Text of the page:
Mirror Therapy & Phantom Limb Pain
Reference:Diers M, et al Mirrored, imagined and executed movements differentially activate sensorimotor cortex in amputees with and without phantom limb pain. Pain. 2010 May;149(2):296-304.
Clinical case studies have shown that those with phantom limb pain potentially benefit from motor imagery and viewing movements of the intact hand in a mirror. But why?
To help answer this, researchers studied the functional MRI of the brain in 14 upper extremity amputees, 7 with phantom limb pain and 7 without. They compared their mirrored, imagined and actual hand movements to 9 healthy subjects.
When subjects were asked to actively move their intact hand, the contra-lateral sensorimotor area was activated in all 3 groups …which is logical.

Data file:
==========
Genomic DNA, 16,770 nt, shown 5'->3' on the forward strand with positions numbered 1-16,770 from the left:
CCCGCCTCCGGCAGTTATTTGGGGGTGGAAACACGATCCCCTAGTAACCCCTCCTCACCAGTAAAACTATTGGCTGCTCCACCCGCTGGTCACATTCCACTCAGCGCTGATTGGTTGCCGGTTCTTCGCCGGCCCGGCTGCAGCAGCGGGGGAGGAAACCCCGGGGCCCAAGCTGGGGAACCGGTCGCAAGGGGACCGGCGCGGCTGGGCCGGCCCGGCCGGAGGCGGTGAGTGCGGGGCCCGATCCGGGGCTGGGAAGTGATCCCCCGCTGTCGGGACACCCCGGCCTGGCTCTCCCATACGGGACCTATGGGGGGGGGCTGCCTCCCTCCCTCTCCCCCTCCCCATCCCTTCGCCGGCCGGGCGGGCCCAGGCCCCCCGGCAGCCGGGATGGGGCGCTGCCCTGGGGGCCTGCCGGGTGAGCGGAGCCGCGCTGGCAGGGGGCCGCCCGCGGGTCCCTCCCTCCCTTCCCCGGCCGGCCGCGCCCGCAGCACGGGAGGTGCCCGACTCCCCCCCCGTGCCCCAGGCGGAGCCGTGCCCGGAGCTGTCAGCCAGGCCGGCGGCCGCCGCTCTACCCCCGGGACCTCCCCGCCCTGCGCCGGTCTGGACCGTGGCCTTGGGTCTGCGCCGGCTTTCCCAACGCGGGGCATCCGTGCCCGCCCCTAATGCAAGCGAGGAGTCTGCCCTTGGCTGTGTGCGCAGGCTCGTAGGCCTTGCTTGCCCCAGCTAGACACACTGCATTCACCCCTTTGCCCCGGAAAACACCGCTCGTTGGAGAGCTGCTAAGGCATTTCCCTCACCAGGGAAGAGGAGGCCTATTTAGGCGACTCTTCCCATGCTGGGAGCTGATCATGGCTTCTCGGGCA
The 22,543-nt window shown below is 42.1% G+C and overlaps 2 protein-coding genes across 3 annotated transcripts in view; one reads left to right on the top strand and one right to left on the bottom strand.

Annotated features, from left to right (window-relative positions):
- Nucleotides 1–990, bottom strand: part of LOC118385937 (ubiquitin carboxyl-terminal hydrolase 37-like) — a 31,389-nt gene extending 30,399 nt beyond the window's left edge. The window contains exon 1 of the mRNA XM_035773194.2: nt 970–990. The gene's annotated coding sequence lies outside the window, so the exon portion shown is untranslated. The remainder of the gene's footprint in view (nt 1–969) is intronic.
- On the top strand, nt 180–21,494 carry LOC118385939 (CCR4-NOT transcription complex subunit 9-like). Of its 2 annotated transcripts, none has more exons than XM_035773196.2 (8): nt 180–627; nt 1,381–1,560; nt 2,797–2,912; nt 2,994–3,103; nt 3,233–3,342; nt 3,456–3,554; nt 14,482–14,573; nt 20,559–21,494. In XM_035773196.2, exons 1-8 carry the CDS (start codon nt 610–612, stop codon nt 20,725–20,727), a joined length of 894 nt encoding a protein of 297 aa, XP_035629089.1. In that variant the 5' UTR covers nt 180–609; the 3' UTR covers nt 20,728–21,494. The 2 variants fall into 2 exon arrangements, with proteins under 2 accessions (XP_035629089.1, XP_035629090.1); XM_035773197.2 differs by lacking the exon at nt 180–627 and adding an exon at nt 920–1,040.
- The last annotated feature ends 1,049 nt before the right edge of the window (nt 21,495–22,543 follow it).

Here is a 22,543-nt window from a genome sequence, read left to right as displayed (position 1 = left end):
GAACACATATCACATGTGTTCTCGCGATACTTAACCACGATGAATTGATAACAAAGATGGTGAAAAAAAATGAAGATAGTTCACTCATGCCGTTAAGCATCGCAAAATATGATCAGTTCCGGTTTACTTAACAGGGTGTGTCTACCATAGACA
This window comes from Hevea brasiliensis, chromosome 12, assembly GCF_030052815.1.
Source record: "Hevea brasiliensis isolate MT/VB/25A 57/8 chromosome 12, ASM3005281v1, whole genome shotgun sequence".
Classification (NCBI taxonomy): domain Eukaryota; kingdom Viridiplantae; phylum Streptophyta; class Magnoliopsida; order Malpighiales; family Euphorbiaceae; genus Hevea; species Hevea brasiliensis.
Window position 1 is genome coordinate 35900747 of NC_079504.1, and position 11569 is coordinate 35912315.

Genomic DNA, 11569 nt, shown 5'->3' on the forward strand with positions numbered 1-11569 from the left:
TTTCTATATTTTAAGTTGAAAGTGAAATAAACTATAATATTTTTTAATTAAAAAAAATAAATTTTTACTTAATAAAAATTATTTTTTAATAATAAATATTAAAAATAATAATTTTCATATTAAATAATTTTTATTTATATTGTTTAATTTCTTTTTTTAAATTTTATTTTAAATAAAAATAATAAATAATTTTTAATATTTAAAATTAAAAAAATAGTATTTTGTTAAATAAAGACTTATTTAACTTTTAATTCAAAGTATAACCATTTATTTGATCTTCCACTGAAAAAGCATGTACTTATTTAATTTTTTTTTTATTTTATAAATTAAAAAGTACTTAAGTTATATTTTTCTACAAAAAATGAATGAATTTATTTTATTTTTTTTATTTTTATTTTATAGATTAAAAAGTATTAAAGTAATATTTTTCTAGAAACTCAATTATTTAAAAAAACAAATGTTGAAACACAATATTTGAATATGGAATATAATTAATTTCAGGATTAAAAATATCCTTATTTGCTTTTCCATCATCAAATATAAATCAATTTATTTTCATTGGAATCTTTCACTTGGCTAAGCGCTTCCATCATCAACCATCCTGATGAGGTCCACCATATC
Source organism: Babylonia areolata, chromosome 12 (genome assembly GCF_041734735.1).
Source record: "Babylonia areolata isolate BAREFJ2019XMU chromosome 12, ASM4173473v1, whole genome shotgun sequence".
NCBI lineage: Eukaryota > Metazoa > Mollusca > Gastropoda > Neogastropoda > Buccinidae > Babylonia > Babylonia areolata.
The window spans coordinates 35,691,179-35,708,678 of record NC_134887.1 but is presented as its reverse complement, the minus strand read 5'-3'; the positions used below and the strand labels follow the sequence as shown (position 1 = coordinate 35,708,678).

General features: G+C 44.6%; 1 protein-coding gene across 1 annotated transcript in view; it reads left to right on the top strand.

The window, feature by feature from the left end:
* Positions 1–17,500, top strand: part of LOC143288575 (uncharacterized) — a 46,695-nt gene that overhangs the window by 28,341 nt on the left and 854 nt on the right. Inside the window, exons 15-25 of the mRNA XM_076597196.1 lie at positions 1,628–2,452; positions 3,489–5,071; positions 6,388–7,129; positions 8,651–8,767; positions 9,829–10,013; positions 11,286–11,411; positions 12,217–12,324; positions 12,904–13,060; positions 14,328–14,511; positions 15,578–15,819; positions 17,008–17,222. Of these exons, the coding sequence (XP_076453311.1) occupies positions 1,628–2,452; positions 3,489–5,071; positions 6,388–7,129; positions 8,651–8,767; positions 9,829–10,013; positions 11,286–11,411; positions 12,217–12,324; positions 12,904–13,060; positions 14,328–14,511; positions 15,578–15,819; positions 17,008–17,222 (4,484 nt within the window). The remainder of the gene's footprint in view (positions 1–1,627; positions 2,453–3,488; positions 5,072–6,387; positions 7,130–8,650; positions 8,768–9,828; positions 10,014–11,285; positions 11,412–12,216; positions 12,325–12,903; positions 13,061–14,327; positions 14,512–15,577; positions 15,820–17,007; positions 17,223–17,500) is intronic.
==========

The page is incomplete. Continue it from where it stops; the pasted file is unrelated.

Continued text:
When the subjects were asked to do mirrored and imagined hand movements, unlike the other subjects the contra-lateral sensorimotor cortex of those with phantom limb pain was not activated.
This is fascinating stuff. I don’t see amputees in my practice, but I have a gut feeling that some of my patients have ‘phantom back pain’ and ‘phantom neck pain’. Meaning the pain is not from actual tissues (similar to phantom limb pain) but the pain is due to changes in their sensorimotor cortex …which makes PT focusing on specific back or neck anatomical structures useless.
…it makes as much sense as treating the empty space where the amputated leg once used to be, hoping that their phantom limb pain will get better…totally illogical!
Posted on: July 05, 2012